Another obstacle is many Taliban leaders’ opposition to Afghanistan’s current constitution, which was adopted after the Taliban lost power. It includes a number of liberal-democratic principles that many Taliban consider objectionable, if not blasphemous.
For example, the constitutional provision guaranteeing women equal rights is a major source of dispute. Fearing the loss of guaranteed schooling for girls and other rights, many women’s rights groups, in Afghanistan and elsewhere, oppose negotiating with the Taliban. The 2001 Bonn Agreement, the 2006 London Compact, and NATO’s April 2008 Bucharest Declaration also list a range of political, economic, and social objectives for Afghanistan that in many cases conflict with Taliban values. Human rights groups suspect that even if the Afghan government and Taliban representatives profess to respect the constitution in any future peace agreement, they will not enforce some of its provisions in practice.
Even if Taliban leaders affirmed their willingness to talk, it would be hard to trust their intentions. They could easily imitate the North Vietnamese strategy of professing to accept a compromise peace settlement in order to secure a foreign military withdrawal. They then could resume offensive operations against the still weak Afghan Security Forces, which have yet to demonstrate much military effectiveness.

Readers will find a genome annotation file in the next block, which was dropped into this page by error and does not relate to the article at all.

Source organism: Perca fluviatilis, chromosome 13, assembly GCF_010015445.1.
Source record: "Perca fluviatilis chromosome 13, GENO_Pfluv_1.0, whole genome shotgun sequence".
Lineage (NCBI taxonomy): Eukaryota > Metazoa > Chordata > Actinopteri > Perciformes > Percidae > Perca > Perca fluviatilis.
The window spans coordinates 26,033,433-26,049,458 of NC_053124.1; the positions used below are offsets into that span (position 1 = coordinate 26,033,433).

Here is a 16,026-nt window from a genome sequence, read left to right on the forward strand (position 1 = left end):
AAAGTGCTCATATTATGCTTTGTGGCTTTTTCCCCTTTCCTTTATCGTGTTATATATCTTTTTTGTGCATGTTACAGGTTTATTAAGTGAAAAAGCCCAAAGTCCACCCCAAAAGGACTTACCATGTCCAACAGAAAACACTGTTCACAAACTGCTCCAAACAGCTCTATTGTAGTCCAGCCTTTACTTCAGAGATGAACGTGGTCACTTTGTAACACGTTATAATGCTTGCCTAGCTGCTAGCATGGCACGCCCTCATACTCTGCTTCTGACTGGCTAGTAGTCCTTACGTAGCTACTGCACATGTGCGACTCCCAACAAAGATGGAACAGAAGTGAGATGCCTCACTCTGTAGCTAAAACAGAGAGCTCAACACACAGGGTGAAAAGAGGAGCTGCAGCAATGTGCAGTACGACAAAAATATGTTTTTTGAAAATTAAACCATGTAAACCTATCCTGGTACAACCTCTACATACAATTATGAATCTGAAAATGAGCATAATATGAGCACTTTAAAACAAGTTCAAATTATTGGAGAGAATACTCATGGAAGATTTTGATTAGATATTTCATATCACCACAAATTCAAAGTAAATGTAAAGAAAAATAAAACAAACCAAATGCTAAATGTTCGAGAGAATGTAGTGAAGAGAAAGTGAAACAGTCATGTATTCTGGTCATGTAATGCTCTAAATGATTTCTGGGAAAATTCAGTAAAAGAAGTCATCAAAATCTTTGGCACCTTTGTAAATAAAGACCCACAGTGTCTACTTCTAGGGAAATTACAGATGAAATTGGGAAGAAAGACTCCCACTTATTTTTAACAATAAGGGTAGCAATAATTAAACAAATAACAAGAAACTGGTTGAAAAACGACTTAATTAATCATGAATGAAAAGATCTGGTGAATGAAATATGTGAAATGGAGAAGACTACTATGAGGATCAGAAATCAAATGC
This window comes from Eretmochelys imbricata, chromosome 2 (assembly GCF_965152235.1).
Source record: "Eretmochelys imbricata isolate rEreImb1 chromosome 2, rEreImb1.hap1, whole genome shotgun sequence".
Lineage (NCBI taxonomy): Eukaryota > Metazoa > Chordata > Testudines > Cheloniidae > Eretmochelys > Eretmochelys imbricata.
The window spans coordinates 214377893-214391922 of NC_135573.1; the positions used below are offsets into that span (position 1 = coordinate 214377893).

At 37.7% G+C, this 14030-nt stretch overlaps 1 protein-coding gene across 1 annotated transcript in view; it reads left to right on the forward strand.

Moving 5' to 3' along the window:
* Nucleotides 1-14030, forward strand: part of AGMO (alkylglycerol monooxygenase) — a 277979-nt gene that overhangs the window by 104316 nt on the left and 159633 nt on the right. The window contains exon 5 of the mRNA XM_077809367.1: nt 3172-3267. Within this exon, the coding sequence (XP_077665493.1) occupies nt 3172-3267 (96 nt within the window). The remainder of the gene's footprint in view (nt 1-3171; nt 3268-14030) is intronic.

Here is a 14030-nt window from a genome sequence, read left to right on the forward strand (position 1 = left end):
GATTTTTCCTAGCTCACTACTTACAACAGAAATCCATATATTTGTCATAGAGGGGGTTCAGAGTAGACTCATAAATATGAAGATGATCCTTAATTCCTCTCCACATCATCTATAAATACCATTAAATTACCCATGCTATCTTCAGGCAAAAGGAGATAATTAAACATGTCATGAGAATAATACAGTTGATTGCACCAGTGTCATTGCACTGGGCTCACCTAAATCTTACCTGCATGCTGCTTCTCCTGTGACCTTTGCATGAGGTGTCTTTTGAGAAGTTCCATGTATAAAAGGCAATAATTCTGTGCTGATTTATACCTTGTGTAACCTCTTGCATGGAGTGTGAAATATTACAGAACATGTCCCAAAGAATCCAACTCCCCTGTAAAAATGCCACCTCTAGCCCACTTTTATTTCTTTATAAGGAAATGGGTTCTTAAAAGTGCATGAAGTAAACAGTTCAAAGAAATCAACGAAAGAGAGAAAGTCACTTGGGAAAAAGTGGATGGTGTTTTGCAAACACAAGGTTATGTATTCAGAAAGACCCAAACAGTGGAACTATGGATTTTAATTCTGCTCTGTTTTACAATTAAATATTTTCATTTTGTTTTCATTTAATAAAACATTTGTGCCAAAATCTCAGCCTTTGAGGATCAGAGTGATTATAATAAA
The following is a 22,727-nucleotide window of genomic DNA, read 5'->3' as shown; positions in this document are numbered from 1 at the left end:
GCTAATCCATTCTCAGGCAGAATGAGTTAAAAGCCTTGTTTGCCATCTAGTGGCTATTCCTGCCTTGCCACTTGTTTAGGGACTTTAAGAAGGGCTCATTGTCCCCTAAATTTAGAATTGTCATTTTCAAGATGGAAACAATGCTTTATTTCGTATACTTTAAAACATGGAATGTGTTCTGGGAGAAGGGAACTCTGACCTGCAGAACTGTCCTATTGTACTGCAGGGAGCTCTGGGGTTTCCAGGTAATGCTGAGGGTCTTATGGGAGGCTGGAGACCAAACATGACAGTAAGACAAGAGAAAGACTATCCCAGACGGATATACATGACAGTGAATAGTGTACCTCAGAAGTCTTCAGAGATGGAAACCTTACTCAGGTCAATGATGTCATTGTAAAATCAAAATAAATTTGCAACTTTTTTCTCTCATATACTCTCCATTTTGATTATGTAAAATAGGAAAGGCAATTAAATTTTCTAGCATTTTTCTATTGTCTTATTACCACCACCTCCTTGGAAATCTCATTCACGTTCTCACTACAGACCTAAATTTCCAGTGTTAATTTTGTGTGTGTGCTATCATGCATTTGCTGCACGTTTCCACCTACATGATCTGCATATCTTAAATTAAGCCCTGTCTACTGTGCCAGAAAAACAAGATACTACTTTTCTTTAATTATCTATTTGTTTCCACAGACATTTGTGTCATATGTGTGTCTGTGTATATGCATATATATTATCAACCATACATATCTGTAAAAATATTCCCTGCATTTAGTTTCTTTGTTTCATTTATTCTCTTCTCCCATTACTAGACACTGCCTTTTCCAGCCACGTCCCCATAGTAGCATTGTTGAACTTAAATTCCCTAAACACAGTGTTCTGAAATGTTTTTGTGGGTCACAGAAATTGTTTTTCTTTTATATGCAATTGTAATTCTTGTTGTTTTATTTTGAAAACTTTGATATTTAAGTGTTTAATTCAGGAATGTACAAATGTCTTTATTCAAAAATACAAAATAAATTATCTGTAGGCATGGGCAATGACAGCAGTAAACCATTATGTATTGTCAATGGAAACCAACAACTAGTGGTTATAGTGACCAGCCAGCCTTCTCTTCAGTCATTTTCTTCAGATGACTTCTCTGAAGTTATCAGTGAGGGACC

The Pakistani Taliban has employed a variant of this strategy in the past, ostentatiously negotiating truces with the military in order to allow their forces to rest and regroup before resuming their attacks shortly thereafter. Unlike in Pakistan, moreover, the Afghan insurgents could resume fighting with the expectation that their main adversary, the international forces, would be considerably hobbled in their response, because Western publics would prevent their governments from sending their troops back to battle.
One reason why progress in the reconciliation processes has been slower than anticipated is that Western governments have not pressed Karzai to engage in genuine peace negotiations with Taliban leaders until coalition forces have had the opportunity to reverse the deteriorating situation on the battlefield. US policymakers in particular wanted to take advantage of the ongoing surge in NATO combat forces in Afghanistan – which reached 150,000 in August, of which some two-thirds were American – to shake Taliban commanders’ conviction that they were winning the war.
It would be a mistake to disconnect the situation on the battlefield from the reconciliation process. If NATO’s forces work sufficiently well, they might weaken the insurgency enough that the Afghan military could prove adequate to overcoming the remaining hard-liners, even after foreign troops reverse their current surge and scale down their presence during the next few years.